The practice of screening mammography itself poses significant and cumulative risks of breast cancer, especially for premenopausal women.
Making matters even worse, false positive diagnoses are very common – as high as 89 percent – leading many women to be unnecessarily and harmfully treated by mastectomy, more radiation, or chemotherapy.
There are instances where mammography may be warranted. But the fact remains that there are other technologies that are proven to be more effective, less expensive, and completely harmless, that can save far more lives.
Now, imagine being able to look inside yourself and be able to get as much as 10 years warning that something is about to develop, giving you ample time to PREVENT the cancer from forming in the first place by taking the appropriate lifestyle changes that can radically change your health.
That technology already exists, and has been available since the 1960s.
Thermographic Breast Screening – A Safer, More Effective Alternative
Most physicians continue to recommend mammograms for fear of being sued by a woman who develops breast cancer after he did not advise her to get one. But I encourage you to think for yourself and consider safer, more effective alternatives to mammograms.
The option for breast screening that I most highly recommend is called thermographic breast screening.
Thermographic screening is brilliantly simple. It measures the radiation of infrared heat from your body and translates this information into anatomical images. Your normal blood circulation is under the control of your autonomic nervous system, which governs your body functions. Thermography uses no mechanical pressure or ionizing radiation, and can detect signs of breast cancer as much as 10 years earlier than either mammography or a physical exam!
Whereas mammography cannot detect a tumor until after it has been growing for years and reaches a certain size, thermography is able to detect the possibility of breast cancer much earlier.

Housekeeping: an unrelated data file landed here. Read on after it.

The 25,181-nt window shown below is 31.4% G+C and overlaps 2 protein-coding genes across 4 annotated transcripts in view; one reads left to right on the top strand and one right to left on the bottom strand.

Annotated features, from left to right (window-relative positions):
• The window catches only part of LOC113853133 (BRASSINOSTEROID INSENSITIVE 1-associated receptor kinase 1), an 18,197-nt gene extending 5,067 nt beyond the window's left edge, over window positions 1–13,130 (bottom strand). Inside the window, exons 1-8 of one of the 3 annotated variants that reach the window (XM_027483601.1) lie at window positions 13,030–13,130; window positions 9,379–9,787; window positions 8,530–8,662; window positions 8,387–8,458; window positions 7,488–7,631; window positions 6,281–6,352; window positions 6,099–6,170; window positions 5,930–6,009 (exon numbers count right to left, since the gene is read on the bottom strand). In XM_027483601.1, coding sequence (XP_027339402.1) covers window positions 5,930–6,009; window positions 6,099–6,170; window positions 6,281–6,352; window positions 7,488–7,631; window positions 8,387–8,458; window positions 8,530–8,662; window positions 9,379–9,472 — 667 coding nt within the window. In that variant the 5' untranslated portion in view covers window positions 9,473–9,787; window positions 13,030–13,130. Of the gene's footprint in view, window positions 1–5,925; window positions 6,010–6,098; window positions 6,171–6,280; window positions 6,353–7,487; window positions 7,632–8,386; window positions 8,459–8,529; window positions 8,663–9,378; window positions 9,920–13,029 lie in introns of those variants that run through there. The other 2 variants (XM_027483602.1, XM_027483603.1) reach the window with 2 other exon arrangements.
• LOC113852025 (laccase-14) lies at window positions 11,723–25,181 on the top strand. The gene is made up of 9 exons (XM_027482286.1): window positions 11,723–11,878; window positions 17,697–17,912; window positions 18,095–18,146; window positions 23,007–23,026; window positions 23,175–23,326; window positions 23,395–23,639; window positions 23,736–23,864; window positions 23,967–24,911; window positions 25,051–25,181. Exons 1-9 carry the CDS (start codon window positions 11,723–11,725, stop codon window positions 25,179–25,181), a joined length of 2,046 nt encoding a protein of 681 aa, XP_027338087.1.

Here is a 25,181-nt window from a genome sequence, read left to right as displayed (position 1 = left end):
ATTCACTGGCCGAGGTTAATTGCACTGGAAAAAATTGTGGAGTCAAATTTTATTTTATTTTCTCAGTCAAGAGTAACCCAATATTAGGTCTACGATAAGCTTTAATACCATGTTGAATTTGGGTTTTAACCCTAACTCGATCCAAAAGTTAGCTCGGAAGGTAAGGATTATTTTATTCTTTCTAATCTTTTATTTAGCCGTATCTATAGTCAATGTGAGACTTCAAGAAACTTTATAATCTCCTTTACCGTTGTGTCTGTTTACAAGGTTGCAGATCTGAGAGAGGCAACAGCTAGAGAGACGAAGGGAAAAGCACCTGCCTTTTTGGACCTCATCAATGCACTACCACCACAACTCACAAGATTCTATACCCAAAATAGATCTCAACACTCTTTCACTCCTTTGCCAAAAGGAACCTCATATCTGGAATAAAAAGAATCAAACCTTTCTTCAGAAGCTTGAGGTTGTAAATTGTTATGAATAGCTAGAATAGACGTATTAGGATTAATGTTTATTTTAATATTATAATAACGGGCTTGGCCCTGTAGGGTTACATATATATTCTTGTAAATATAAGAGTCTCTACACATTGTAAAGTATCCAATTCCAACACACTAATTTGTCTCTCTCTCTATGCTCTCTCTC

It can even detect the potential for cancer before any tumors have formed because it can image the early stages of angiogenesis -- the formation of a direct supply of blood to cancer cells, which is a necessary step before they can grow into tumors of size.
More men’s lives could also be spared from the disease as mammography is not frequently used on men, which leads to most men with breast cancer being diagnosed at a very late stage.
Other Risk Factors Commonly Ignored and How You Can Avoid Them
Breast density and high levels of circulating sex hormones are two commonly known risk factors for breast cancer in post menopausal women. A 2007 study published in the Journal of the National Cancer Institute confirmed that although the two factors commonly occur together, they are also independent risk factors.
They found that (after controlling for other factors) when breast density was not considered, women with high amounts of circulating sex hormones had twice the risk of developing breast cancer as those with low amounts. And, women in the highest one-quarter in density had four times the risk of those in the lowest quarter, without considering levels of sex hormones.
Women with both the highest hormones and densest breasts had up to six times the risk.
The authors of the study highlighted the importance of screening and, perhaps most importantly, maintaining a healthy, lower weight to help keep hormone levels lower. In fact, excess body weight and obesity plays a significant role in a number of cancer deaths, admits the American Cancer Society. But there are other factors that will increase your risk of breast cancer that few ever bother to mention.
For example, a 2001 study published in the British Journal of Cancer discovered that women with breast cancer are twice as likely to have a fault in the gene required to make use of vitamin D. The research suggested that women with genetic variations (polymorphisms) of the vitamin D receptor gene may be less able to benefit from this protective effect.
Experts already believe vitamin D protects against breast cancer and in some forms may even be used to shrink existing tumors. According to recent research from Stanford University, optimal amounts of sunlight exposure may reduce your risk of advanced breast cancer by as much as 50 percent. I believe sunlight is so imperative for disease prevention and for your overall health I even wrote a book on the topic called Dark Deception, which is due out shortly.
Your omega-3 to omega-6 ratio can also play a significant role. One study, published in the International Journal of Cancer in 2002, discovered that omega-3 fatty acids did indeed have a protective effect against breast cancer. This supports the imperative balance of your omega-3 to omega-6 ratio as being important in the development of breast cancer in the first place. This is just one of the many reasons why I recommend taking a high quality omega-3 supplement in the form of krill oil, which I have found to be the most effective and beneficial, compared to fish oil.